1 min read

The Bullet Journal

The Bullet Journal
Photo by Estée Janssens / Unsplash

The new year is almost here. So, this is a great time to share with you the Bullet Journal Method by Ryder Carroll. I have been using this method for five years now.

In its simplest form, it is journaling. But, it is so much more. The system is a highly personable organizational system. It can be your to-do list, sketchbook, notebook, and diary-all in one. Everyone’s bullet journal is unique.

There are four key concepts: rapid logging, collections, migration and indexing:

Rapid logging involves the use of short notation. For example, a task is a bullet, a completed task is an X, a task migrated to the future is a right arrow, and a scheduled task with a specific date is a left arrow. A note entry is denoted with a dash. And an asterisk denotes a priority task.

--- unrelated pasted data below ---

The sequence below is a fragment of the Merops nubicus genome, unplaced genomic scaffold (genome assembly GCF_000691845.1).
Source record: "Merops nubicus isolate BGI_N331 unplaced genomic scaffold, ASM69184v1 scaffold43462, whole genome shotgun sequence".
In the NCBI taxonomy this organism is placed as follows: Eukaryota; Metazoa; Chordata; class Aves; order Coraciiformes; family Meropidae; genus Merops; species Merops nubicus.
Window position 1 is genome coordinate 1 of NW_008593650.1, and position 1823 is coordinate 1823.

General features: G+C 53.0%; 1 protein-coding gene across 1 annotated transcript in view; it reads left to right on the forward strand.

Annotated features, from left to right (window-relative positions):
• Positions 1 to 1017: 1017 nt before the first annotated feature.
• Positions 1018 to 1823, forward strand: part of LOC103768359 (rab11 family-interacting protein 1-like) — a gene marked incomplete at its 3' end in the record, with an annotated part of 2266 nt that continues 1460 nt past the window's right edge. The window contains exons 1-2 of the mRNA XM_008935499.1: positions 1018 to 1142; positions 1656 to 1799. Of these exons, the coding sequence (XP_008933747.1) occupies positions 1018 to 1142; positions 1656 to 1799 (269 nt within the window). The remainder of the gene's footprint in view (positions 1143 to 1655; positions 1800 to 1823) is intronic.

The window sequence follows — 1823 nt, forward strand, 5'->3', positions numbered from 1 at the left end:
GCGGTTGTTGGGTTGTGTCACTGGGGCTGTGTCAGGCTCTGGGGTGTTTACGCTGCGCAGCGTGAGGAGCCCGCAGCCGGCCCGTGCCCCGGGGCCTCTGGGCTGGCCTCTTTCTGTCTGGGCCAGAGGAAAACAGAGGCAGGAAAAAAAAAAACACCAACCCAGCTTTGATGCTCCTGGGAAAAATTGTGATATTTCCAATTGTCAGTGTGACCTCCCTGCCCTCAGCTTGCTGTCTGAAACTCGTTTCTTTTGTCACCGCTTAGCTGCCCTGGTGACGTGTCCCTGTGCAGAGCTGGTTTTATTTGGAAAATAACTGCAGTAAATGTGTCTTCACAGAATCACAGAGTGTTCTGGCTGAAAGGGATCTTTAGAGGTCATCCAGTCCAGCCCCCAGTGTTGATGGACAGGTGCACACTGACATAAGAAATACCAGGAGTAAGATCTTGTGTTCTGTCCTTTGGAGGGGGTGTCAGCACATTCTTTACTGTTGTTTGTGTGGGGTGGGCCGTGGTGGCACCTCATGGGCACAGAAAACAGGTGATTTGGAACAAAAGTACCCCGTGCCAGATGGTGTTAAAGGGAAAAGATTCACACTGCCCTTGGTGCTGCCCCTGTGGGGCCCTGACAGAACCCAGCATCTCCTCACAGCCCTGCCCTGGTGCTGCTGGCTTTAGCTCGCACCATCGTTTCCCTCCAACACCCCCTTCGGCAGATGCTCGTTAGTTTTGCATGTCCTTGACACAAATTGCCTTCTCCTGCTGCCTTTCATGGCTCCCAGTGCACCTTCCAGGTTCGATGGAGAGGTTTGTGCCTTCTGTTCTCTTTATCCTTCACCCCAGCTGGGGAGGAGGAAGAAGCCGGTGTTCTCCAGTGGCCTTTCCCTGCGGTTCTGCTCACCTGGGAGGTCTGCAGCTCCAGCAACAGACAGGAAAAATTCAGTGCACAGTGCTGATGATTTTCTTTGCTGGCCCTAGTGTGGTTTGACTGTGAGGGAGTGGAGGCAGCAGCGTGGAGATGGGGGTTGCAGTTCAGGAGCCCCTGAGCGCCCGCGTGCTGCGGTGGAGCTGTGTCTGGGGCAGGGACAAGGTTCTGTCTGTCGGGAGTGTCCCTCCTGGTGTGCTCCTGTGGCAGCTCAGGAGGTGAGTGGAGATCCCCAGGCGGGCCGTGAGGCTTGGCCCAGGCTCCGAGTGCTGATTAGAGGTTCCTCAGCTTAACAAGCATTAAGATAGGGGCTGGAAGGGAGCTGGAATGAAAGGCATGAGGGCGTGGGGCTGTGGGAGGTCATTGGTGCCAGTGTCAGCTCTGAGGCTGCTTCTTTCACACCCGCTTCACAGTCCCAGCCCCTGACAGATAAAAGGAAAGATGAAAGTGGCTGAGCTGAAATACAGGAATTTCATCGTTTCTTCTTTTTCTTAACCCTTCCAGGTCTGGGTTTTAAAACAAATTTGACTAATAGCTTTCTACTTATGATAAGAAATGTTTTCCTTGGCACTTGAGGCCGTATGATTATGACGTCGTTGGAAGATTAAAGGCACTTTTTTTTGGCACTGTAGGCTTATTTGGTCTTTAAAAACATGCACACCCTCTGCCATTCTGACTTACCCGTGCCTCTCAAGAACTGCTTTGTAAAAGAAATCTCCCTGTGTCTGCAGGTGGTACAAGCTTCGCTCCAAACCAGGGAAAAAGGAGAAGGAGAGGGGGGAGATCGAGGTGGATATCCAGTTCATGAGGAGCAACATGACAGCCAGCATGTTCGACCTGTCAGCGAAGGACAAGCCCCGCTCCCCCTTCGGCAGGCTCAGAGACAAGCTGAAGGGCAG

Collections consist of daily, monthly and future logs. A monthly log is a calendar page and task page. The calendar page consists of each date and day of the week in a separate row so that you can record events and tasks. The task page consists of tasks you want to complete that month, including any tasks migrated from the previous month.

To index your Bullet Journal, leave the first couple of pages for the index and fill the index in as you add collections to your journal. Of course, you will need to number the pages in your journal. Some journals, like the branded Bullet Journal, already come with the pages numbered.

I use a Moleskin journal and a Bic gel pen. I use my Bullet Journal as a diary and for things like tracking the days I workout, scheduling trials, planning trips, and recording what I do on holidays and for family birthdays. If you’re interested in learning more, there are many blogs, videos and tutorials on the internet.